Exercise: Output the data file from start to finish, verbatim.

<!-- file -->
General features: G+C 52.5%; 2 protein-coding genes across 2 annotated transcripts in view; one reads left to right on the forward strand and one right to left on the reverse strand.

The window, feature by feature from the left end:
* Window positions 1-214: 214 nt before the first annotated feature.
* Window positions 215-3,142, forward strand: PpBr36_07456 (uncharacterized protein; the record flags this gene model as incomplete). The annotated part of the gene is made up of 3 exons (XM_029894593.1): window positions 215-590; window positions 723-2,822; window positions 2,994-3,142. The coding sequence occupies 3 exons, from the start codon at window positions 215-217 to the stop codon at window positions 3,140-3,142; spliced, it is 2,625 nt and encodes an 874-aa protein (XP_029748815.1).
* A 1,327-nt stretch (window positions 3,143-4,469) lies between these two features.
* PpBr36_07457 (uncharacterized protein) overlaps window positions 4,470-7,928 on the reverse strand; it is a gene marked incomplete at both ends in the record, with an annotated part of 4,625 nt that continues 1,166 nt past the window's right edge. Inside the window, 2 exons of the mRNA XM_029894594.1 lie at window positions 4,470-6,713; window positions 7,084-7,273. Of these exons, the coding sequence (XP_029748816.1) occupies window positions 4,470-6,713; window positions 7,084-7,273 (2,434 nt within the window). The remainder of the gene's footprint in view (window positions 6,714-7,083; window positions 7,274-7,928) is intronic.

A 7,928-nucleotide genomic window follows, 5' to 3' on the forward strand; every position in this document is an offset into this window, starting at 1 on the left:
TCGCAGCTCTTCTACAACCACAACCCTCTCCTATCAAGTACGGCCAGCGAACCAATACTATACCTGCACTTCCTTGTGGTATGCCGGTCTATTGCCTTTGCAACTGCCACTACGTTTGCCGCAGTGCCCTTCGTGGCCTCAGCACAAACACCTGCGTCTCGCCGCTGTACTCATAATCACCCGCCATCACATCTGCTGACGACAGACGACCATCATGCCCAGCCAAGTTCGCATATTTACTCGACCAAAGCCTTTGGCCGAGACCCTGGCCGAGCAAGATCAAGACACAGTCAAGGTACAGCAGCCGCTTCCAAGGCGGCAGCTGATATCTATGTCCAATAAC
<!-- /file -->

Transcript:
General features: G+C 52.5%; 2 protein-coding genes across 2 annotated transcripts in view; one reads left to right on the forward strand and one right to left on the reverse strand.

The window, feature by feature from the left end:
* Window positions 1-214: 214 nt before the first annotated feature.
* Window positions 215-3,142, forward strand: PpBr36_07456 (uncharacterized protein; the record flags this gene model as incomplete). The annotated part of the gene is made up of 3 exons (XM_029894593.1): window positions 215-590; window positions 723-2,822; window positions 2,994-3,142. The coding sequence occupies 3 exons, from the start codon at window positions 215-217 to the stop codon at window positions 3,140-3,142; spliced, it is 2,625 nt and encodes an 874-aa protein (XP_029748815.1).
* A 1,327-nt stretch (window positions 3,143-4,469) lies between these two features.
* PpBr36_07457 (uncharacterized protein) overlaps window positions 4,470-7,928 on the reverse strand; it is a gene marked incomplete at both ends in the record, with an annotated part of 4,625 nt that continues 1,166 nt past the window's right edge. Inside the window, 2 exons of the mRNA XM_029894594.1 lie at window positions 4,470-6,713; window positions 7,084-7,273. Of these exons, the coding sequence (XP_029748816.1) occupies window positions 4,470-6,713; window positions 7,084-7,273 (2,434 nt within the window). The remainder of the gene's footprint in view (window positions 6,714-7,083; window positions 7,274-7,928) is intronic.

A 7,928-nucleotide genomic window follows, 5' to 3' on the forward strand; every position in this document is an offset into this window, starting at 1 on the left:
TCGCAGCTCTTCTACAACCACAACCCTCTCCTATCAAGTACGGCCAGCGAACCAATACTATACCTGCACTTCCTTGTGGTATGCCGGTCTATTGCCTTTGCAACTGCCACTACGTTTGCCGCAGTGCCCTTCGTGGCCTCAGCACAAACACCTGCGTCTCGCCGCTGTACTCATAATCACCCGCCATCACATCTGCTGACGACAGACGACCATCATGCCCAGCCAAGTTCGCATATTTACTCGACCAAAGCCTTTGGCCGAGACCCTGGCCGAGCAAGATCAAGACACAGTCAAGGTACAGCAGCCGCTTCCAAGGCGGCAGCTGATATCTATGTCCAATAAC